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Denon AVRX2400 Receiver adding blue noise to image - as per video...any suggestions? :-(

jimster99

Established Member
So my Denon receiver (AVRX2400) has had its HDMI board replaced by Denon which fixed the defective "HDMI Input 3" issue I previously posted about. HOWEVER the other problem I was having (blue noise often being inserted into the image) remains. I've finally filmed it happening and uploaded a video to youtube - any suggestions as to what might be causing this and how can I get it fixed?

Here's the link:

As you can see, the Denon receiver intermittently adds "blue noise" to the image sent to the TV. This happens about 1/3rd of the time. It happens on all inputs and is not an HDMI cable/satellite box/TV issue (the same set up works perfectly with no blue image noise being added if you remove the Denon receiver from the pathway and simply plug the satellite box directly into the TV with the same cables or if you replace the Denon receiver with a different HDMI switch box). Sometimes the TV also displays an "invalid format" error message but this is infrequent and I haven't caught it on video yet.

I've used the Denon receiver's built in trouble shooting feature to reduce the maximum image quality to 1080p maximum (since the HDMI cables aren't 4k compliant and I don't use any 4k hardware anyway) and I've turned off the ancillary features like HDR etc again using the Denon. I've also used the Denon receiver to test the cables (and they were tested good on 1080p but failed 4k, which is fine since I don't use 4k anyway).

The really annoying thing is, I can (as demonstrated on the video) temporarily fix the issue by unplugging and reinserting the HDMI cable between the Denon and the TV and then it works for a period (sometimes a few minutes, sometimes a few days).

Turning everything off and on repeatedly also sometimes works but is much less predictable.

This is becoming really annoying and I'm on the verge on insisting on a replacement receiver, but I'd prefer to avoid doing this if it's at all possible. So you guys are my last chance! Any tips / suggestions / ideas??

Thanks!!
 
D

Deleted member 39241

Guest
I know it sounds illogical, but intermittent blinking issues like that are usually HDMI cable related. It could be the cable going from the source to the AVR or from the AVR to the TV that is the issue. The same cables may work perfectly well elsewhere, but for some reason, just not work properly between certain pieces of equipment.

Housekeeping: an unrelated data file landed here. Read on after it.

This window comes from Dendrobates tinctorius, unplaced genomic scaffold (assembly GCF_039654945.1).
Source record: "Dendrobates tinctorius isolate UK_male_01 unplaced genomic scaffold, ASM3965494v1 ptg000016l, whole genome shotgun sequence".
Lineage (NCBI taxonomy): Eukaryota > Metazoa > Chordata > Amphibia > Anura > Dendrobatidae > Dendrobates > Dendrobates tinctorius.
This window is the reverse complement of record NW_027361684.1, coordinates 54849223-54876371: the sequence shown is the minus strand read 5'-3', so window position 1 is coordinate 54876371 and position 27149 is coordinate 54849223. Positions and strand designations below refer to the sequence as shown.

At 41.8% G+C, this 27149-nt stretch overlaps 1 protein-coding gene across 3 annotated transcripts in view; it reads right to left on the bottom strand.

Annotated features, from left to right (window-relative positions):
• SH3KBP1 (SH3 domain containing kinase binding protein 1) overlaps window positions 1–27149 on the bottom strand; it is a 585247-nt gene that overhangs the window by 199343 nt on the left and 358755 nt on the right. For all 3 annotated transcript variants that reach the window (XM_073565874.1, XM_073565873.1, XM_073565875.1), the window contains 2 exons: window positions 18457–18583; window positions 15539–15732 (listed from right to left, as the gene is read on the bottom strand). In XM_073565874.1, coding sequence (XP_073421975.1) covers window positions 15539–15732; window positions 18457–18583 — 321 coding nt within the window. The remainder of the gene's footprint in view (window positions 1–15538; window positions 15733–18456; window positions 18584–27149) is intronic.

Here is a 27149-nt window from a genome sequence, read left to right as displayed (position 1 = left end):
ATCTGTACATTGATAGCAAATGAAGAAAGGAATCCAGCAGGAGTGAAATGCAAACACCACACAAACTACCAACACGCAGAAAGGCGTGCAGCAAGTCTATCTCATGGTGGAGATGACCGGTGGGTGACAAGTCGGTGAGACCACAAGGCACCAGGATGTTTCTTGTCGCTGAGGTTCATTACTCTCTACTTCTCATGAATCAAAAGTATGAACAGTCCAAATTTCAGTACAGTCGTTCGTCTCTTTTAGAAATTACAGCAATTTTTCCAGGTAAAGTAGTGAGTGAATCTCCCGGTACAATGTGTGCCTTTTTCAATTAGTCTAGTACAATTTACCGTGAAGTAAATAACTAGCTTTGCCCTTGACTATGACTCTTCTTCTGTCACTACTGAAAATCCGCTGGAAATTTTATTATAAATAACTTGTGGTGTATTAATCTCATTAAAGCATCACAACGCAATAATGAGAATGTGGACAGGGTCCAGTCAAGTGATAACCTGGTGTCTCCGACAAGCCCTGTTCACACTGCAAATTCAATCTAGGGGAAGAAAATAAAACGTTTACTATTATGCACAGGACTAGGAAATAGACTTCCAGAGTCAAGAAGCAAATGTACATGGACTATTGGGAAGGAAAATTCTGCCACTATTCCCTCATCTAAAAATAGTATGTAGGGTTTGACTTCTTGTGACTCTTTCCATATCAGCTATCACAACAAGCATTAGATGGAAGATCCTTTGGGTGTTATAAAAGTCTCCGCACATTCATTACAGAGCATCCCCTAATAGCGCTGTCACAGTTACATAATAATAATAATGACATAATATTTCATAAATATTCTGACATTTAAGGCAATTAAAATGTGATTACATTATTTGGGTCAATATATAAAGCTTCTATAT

A 4K certified cable, or maybe two, would prove the issue. Maybe buy a couple to try, they don't have to cost much:

https://www.amazon.co.uk/Omars-Cabl...514459&sr=8-3&keywords=premium+certified+hdmi
 

jimster99

Established Member
Thanks! But there is no intermittent blinking issue - I'm changing the channel using the remote which is why it keeps going blank on the video - sorry if that wasn't clear (the reason I do that is that the blue noise image is even more obvious when you change channel).

The problem I'm having is that the image is having blue noise added to it by the Denon receiver. I'm pretty sure that's not a cable issue as I've tried it with every cable I have (including a *very* high quality 4k certified one).
 
Last edited:

Hemiram

Standard Member
You need to contact Denon and send that video to them and let them fix it. Looking at the guts of that receiver, I would expect it to have problems, given the transformer is under a circuit board, and that's a huge red flag. Nothing but air should be over a transformer whenever possible. Adding a fan would help, but Denon should know better, and it's not like an AVR is something that needs to be shrunk down making space limited, it's just bad design. I've been messing with electronics since I was a little kid and I learned a long time ago not to put any kind of heat sensitive components over a transformer. I've had radios and amps where the power supply area has almost no ventilation and the heat cooks the regulator ICs, the caps in the area, and in the case of the Icom R71a, HF receiver, the PC board itself, getting so hot solder deteriorates! Most of the radios can be run on a 12V power supply, solving the problem, but amps and AVRs can't easily be. I helped a friend move the PS on an old amp to a separate box, with an umbilical over to where the PS used to be. Dropped the temp on both the PS and the amp a lot, even without the fan we planned to add.

Good luck!
 

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